A promotional video for Skype for iPad briefly appeared on the company's YouTube channel on Friday and was discovered by Twitter user "trackizmy1." The video was quickly taken down, but not before screenshots and footage of video calls on the iPad 2 were captured and reposted by Razorianfly.
Following the leak, TUAW spoke with Skype VP of Consumer and Product Design Rick Osterloh regarding the app. Osterloh said he expects the iPad to have a "similar success" to the iPhone version of Skype, which saw quick uptake. According to the executive, the iPad version will have basically the same functionality: chatting, audio and video calling. Although, a few features, such as file sharing, weren't ported from Skype's PC and Mac clients.
Osterloh said the app has been in testing for a few months, though he declined to provide a release date for it. Though the original iPad ran only a compatible release of Skype for iPhone, the company found the camera in the iPad 2 to be "super compelling" and decided to develope a native app to make use of it.
The executive also revealed that Apple has been "super supportive" of Skype, despite the fact that the company's offerings compete with the iPhone's calling and FaceTime functionality. Skype released a video-enabled iPhone app last December, with support for video calls over 3G.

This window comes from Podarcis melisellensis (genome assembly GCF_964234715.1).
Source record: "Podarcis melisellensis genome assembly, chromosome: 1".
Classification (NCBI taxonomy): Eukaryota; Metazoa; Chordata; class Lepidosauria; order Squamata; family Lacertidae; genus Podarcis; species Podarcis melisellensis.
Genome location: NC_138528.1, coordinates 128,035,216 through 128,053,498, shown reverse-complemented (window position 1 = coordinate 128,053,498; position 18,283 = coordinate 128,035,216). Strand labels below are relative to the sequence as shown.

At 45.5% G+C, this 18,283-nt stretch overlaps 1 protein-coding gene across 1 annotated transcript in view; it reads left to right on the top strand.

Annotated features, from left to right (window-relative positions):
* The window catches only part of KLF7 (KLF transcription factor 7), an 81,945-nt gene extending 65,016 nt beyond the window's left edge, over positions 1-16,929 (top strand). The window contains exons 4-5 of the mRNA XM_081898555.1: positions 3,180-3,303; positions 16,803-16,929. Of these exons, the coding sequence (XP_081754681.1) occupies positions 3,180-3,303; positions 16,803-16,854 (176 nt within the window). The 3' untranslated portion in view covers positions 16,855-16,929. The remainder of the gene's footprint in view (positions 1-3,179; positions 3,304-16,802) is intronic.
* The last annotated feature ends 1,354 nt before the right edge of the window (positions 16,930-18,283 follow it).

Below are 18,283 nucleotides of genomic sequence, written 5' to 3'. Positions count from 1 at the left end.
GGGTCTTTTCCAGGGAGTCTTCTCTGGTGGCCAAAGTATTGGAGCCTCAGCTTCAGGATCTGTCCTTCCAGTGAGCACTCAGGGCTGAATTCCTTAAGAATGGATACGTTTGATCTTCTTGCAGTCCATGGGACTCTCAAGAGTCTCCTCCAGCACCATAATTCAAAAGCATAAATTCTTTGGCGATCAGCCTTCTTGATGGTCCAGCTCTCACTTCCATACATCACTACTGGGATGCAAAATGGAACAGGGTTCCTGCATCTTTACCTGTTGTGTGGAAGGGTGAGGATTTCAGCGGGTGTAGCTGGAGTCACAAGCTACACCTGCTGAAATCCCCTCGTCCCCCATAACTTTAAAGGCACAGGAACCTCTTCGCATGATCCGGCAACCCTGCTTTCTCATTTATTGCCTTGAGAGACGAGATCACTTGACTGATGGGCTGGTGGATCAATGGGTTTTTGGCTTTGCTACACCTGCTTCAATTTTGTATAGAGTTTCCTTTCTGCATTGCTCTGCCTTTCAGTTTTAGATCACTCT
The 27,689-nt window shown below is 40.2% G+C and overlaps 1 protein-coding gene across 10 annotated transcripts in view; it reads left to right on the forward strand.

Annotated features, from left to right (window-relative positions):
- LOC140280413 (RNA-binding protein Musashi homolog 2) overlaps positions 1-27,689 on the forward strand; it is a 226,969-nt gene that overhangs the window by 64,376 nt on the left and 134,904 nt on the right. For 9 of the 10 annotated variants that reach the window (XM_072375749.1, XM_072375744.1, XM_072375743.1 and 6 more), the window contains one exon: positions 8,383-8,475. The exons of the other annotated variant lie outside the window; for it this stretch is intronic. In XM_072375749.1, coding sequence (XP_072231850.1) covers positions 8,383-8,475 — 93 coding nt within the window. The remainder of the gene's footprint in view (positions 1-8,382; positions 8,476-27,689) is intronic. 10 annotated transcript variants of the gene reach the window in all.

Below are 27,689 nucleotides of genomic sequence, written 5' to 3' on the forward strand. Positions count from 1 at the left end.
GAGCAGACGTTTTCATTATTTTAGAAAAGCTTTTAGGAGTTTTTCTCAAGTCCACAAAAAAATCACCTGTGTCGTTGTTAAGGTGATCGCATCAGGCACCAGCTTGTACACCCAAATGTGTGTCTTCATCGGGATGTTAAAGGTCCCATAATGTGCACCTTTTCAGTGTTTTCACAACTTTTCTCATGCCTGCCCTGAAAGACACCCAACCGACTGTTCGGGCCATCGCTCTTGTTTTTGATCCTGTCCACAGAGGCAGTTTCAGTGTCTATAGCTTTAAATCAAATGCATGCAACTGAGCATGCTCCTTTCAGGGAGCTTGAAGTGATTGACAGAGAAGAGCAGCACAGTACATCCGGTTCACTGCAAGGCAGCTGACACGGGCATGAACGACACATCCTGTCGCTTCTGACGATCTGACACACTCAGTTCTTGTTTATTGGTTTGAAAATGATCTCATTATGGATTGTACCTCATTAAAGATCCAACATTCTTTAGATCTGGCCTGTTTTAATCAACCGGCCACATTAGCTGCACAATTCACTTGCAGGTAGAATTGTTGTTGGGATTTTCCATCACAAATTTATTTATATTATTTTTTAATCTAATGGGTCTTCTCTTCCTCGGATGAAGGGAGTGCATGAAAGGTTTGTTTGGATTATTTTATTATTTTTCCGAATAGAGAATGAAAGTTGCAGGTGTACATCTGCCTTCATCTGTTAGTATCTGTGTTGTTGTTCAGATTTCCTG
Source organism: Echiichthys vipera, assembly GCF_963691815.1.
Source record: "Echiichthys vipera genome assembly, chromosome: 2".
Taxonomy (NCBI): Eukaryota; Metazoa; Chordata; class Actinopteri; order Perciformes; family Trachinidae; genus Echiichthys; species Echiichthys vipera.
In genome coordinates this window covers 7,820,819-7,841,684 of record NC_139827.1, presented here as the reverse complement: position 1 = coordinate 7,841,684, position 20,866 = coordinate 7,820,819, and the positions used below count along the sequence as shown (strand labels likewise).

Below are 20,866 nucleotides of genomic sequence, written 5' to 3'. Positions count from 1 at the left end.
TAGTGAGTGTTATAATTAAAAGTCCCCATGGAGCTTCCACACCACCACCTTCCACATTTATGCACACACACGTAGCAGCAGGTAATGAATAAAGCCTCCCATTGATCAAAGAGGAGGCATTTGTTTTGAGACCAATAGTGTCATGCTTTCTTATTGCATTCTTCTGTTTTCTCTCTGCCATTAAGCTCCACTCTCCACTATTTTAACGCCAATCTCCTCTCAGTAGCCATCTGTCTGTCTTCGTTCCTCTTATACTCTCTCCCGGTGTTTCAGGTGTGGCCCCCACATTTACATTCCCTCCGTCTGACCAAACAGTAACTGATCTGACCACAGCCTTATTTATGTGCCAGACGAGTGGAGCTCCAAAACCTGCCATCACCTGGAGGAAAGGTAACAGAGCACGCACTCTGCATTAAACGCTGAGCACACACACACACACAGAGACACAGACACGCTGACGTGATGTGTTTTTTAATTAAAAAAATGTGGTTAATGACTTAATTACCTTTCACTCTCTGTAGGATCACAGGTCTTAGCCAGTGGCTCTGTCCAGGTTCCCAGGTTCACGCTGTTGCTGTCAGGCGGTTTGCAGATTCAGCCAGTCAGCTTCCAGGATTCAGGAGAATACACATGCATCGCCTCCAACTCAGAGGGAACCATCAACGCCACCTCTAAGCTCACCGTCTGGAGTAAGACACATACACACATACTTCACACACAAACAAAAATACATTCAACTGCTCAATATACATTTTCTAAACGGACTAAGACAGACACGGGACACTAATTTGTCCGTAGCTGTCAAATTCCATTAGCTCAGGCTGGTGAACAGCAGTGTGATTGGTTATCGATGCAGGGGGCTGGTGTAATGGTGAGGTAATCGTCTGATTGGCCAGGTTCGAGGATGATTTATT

CNet reports that Skype for iPad will arrive next Tuesday. The publication received an early hands-on look at the app, noting that it's "fairly intuitive," but not as "polished or snazzy" as some other iPad apps. According to the report, Skype for iPad will work on both the original iPad and the iPad 2, with the first-generation tablet able to receive video. Of course, broadcasting video remains limited to the iPad 2, as the first iPad lacks a camera. Like the iPhone version, Skype for iPad will support video calls over 3G, though the report found Skype quality to be "often subpar" over 3G.
Microsoft confirmed last month plans to acquire Skype for $8.5 billion in cash. During the announcement, Microsoft CEO Steve Ballmer assured that Skype would remain committed to non-Microsoft platforms.
As for Apple, the company has aggressively adopted its FaceTime standard, launching it first on the iPhone 4, then bringing it to the iPod touch, Mac and iPad 2.